These sessions, we hope, will not only introduce us to specific, unique, histories, but raise questions about the contributions that history can make to public consciousness and empowerment. On mid-day on Saturday afternoon a discussion and debate will be held, led by Bill Schwarz, Lynne Segal, and Nick Beech, on the role history plays in public and political discourse, and how historical reason might contribute to a radical politics.
Radical Historical Practice Beyond the Academy
An important question motivating this strand of the conference is how radical history can operate beyond the academic institution. We are excited that a number of different research groups, reflecting a range of constituencies, have responded to our call in this regard. On Saturday afternoon, the People’s Histreh Notts Radical History Group will be providing a workshop ‘Loveable Luddites and Righteous Rioters – Can we be radical historians without pissing people off?’
In this workshop, participants will not only consider the deradicalisation of the past within meleorist, institutional histories, raising the question as to whether the past is pacified, but will also consider the structural conditions in which history is reproduced—the systems of funding, control of public forums, and instrumentalisation of history toward economic or political ends: People’s Histreh ask ‘how can groups and individuals engage in radical history? What is radical about radical history? The stories we investigate? The ways in which we tell them? The reasons why we tell them?’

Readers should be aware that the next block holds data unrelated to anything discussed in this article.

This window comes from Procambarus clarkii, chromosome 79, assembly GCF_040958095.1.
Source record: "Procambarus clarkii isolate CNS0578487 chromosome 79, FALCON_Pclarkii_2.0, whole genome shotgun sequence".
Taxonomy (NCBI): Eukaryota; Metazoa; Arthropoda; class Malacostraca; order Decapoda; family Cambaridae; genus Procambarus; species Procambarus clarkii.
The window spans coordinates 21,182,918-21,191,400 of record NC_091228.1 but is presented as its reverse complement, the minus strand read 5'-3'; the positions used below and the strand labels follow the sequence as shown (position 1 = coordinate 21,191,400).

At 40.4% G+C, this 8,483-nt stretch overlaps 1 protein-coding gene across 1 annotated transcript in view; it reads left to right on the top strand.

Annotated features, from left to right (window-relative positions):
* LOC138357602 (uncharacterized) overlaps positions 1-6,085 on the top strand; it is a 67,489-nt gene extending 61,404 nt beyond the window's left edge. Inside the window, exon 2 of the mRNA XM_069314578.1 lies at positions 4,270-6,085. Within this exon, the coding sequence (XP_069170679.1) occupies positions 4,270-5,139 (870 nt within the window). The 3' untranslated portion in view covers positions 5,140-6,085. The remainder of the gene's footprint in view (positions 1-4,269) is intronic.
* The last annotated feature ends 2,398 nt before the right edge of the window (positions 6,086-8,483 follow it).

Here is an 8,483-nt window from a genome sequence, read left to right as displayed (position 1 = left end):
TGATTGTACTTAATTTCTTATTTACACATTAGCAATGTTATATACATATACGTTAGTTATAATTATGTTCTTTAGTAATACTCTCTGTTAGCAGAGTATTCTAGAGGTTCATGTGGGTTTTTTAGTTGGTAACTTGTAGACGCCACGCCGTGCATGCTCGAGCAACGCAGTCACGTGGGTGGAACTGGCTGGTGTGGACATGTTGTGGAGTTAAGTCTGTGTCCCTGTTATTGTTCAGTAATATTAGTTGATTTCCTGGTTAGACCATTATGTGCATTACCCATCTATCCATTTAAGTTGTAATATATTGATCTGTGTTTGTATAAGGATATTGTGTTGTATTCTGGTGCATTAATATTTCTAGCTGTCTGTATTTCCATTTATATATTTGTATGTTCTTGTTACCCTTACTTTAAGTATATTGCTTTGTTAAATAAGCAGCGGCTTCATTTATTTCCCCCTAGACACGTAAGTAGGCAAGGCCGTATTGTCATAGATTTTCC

On Friday morning, a number of DIY arts and cultural practitioners connected with the Limehouse Town Hall, hold a workshop examining the economic, political and ethical questions that have been raised in the project to institute a new civic space in Limehouse. As Elyssa Livergant, convener and facilitator of the workshop state: ‘[Limehouse Town Hall] a former nineteenth civic building is now occupied by a range of creative residents – arts, cultural and community producers with studios who also run varied progressive and ‘radical’ cultural and educational activities for wider communities in Limehouse, East London and beyond. [It] has been user led since 2004 under the umbrella of the charity Limehouse Town Hall Consortium Trust.